September 24, 2018

Nursing Tip of the Day! - Fundamentals

Category: Fundamentals 
Sinus tachycardia can be seen with any sympathetic excess, whether endogenous (pain, fever, hyperthyroidism) or exogenous (stimulants, drugs). The approach to the patient with sinus tachycardia centers on identifying and addressing the cause(s).

September 23, 2018

Nursing Tip of the Day! - Fundamentals

Cateogry: Fundamentals 
At other times, sinus tachycardia is a counterproductive response, as in acute decompensated heart failure or aortic stenosis, in which a decrease in filling time further compromises cardiac output.

September 22, 2018

Nursing Tip of the Day! - Fundamentals

Category: Fundamentals 
Sinus tachycardia is often a response to physiologic stress or is a compensation for a relative lack of perfusion or oxygen delivery (to increase cardiac output). Usually, the effect is salutary, as seen with hypovolemia, anemia or hypoxemia.

September 21, 2018

Nursing Tip of the Day! - Fundamentals

Category: Fundamentals 
Sinus tachycardia displays a regular, usually narrow-complex tachycardia, with normal P waves preceding each QRS complex on the ECG. In adults, sinus tachycardia rarely exceeds a rate of 170 beats/min.

September 20, 2018

Nursing Tip of the Day! - Fundamentals

Category: Fundamentals 
Direct therapy for PVCs toward correcting any precipitating condition whether it is catecholamine excess, drug effect, electrolyte imbalance, or cardiac ischemia. Often, PVCs do not require treatment in the ED.

September 19, 2018

Nursing Tip of the Day! - Fundamentals

Category: Fundamentals 
Premature ventricular contractions (PVCs) occur in a wide variety of states. Occasional PVCs are common in healthy adults or conditions associated with catecholamine excess (anxiety, stimulants - caffeine, cocaine, amphetamines).

September 18, 2018

Nursing Tip of the Day! - Fundamentals

Category: Fundamentals 
Premature atrial contractions (PACs) are common and usually have little clinical significance. PACs are abnormal P waves early in a cardiac cycle. Sometimes, the P wave may be difficult to detect if it is buried within the preceding T wave.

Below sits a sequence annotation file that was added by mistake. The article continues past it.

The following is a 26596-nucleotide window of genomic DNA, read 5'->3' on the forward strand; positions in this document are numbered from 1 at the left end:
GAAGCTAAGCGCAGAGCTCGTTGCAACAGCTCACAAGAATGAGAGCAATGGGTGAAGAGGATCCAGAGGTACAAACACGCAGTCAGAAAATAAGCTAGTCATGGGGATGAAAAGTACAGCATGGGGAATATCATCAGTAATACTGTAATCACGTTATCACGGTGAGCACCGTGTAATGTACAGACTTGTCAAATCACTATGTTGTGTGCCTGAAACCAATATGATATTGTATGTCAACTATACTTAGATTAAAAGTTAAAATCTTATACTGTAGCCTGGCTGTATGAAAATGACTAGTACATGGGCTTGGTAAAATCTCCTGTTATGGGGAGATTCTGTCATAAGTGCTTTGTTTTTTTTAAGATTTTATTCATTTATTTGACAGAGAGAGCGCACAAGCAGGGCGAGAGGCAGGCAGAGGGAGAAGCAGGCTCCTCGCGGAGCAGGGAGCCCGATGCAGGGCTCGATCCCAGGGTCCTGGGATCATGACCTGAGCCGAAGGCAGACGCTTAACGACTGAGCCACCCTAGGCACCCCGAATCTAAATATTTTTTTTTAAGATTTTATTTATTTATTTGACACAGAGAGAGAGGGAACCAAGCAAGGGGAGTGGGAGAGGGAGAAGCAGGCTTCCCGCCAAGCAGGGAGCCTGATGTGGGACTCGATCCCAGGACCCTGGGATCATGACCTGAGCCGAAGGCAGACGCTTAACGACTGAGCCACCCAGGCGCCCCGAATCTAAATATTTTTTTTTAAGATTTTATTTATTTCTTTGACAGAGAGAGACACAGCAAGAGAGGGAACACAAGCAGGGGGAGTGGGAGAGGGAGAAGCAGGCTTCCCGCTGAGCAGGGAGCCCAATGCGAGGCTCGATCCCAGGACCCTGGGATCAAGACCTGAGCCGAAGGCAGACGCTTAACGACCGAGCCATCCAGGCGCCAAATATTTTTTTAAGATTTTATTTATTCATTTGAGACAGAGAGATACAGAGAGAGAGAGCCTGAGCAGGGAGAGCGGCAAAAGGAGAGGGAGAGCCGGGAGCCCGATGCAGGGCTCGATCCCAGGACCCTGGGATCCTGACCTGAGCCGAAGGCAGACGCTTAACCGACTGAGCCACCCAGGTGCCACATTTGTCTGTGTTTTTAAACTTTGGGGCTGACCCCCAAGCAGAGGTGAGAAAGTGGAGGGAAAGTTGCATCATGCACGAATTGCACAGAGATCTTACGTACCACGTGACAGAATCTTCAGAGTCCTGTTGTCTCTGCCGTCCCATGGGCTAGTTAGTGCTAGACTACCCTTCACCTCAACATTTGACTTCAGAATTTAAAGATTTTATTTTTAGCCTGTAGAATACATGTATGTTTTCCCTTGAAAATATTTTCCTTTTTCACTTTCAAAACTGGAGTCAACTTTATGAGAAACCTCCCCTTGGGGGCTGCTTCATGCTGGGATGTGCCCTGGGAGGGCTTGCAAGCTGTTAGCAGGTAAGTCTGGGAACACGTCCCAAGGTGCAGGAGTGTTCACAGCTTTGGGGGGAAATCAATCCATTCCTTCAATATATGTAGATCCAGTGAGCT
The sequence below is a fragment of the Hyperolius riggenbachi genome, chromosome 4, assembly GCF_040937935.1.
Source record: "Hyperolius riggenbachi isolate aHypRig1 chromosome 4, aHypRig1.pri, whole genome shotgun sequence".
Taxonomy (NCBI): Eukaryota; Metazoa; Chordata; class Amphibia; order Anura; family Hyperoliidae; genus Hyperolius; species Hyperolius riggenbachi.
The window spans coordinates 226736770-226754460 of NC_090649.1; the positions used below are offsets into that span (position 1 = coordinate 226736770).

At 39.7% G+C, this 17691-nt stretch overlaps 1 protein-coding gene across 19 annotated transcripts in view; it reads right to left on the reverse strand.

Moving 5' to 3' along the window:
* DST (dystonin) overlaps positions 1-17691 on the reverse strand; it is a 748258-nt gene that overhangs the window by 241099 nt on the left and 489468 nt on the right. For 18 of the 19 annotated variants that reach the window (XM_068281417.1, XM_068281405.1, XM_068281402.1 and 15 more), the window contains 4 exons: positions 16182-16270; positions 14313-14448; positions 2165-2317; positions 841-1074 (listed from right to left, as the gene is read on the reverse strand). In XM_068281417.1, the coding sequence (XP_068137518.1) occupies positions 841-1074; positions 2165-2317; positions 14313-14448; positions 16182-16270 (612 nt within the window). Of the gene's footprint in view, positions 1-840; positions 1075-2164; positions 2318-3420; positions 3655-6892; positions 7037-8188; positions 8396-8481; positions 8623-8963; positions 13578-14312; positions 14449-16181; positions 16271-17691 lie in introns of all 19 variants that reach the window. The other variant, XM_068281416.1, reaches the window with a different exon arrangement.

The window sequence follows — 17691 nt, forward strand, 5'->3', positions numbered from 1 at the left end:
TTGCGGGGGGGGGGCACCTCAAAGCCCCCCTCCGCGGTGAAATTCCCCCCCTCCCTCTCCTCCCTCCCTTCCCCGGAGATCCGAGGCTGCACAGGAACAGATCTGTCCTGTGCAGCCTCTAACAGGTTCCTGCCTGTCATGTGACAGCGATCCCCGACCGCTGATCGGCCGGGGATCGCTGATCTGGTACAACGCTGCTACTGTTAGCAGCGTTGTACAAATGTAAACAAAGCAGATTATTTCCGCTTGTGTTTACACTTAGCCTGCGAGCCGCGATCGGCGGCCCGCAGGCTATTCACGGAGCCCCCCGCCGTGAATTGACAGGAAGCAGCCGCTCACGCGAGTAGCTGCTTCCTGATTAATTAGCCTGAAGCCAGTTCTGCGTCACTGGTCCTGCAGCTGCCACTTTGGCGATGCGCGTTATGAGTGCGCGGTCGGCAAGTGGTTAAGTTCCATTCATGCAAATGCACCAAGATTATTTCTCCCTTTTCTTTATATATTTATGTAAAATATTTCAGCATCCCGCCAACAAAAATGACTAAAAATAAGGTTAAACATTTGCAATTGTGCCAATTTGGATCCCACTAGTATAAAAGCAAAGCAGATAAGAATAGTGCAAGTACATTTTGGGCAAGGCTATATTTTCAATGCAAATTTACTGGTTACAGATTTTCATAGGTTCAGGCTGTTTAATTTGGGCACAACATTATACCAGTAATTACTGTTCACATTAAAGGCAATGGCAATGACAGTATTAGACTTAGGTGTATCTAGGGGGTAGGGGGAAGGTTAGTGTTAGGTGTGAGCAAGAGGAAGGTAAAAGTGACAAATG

September 17, 2018

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Nursing Tip of the Day! - Fundamentals

Category: Fundamentals 
The hallmark of third-degree AV block, also known as complete heart block, is AV dissociation (no electrocardiographic relationship between P waves and QRS complexes), with an R-R interval longer than the P-P interval.

September 16, 2018

Nursing Tip of the Day! - Fundamentals

Category: Fundamentals 
Type II second-degree AV block is a conduction block just below the level of the AV node. On the ECG, conduction of atrial impulses is sporadic and typically periodic, but the PR interval does not widen from beat to beat.

September 15, 2018

Nursing Tip of the Day! - Fundamentals

Category: Fundamentals 
Type I second-degree AV block, is associated with progressive impairment of conduction within the AV node. The ECG shows a lengthening of the PR interval from beat to beat until a P wave is entirely blocked (so-called dropped beat).

September 14, 2018

Nursing Tip of the Day! - Fundamentals

Category: Fundamentals 
First-degree AV block is from prolonged conduction at the level of the atria, AV node (most common), or His-Purkinje system. On the ECG, first-degree AV block shows a prolonged PR interval (> 0.20 second).

September 13, 2018

Nursing Tip of the Day! - Fundamentals

Category: Fundamentals 
AV block results from impaired conduction through the atria, AV node or proximal His-Purkinje system. First- and second-degree AV blocks represent partial impairment, whereas third-degree block indicates complete interruption.

September 12, 2018

Nursing Tip of the Day! - Fundamentals

Category: Fundamentals 
Sick sinus syndrome is a group of dysrhythmias caused by disease of the sinus node and its surrounding tissues, creating sinus bradycardia, sinus arrest or SA exit block. Long-term management requires permanent pacemaker placement.

September 11, 2018

Nursing Tip of the Day! - Fundamentals

Category: Fundamentals 
Sinus dysrhythmia is a display of variation in heart rate that occurs during the respiratory cycle, manifested as normally conducted P waves with a variable P-P interval. It is a normal variant and is seen frequently in children and young adults.

September 10, 2018

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Nursing Tip of the Day! - Fundamentals

Category: Fundamentals 
Sinus bradycardia is often asymptomatic and requires no specific treatment. If needed, first-line treatment for symptomatic sinus bradycardia in adults is atropine, a 0.5 mg  IV bolus, repeated as needed every 3-5 minutes, to a total dose of 3 mg.

September 9, 2018

Nursing Tip of the Day! - Fundamentals

Category: Fundamentals 
Sinus bradycardia is characterized by a P wave with normal morphology, a fixed P-P interval equal to the R-R interval, and a ventricular rate below 60 beats/min. This pattern may be found in healthy individuals.

September 8, 2018

Nursing Tip of the Day! - Fundamentals

Category: Fundamentals 
Bradycardia is defined as a ventricular rate of less than 60 beats/min, although in practice rates above 50 beats/min are not usually a concern. Bradycardia occurs because of depression of the sinus node or because of a conduction system block.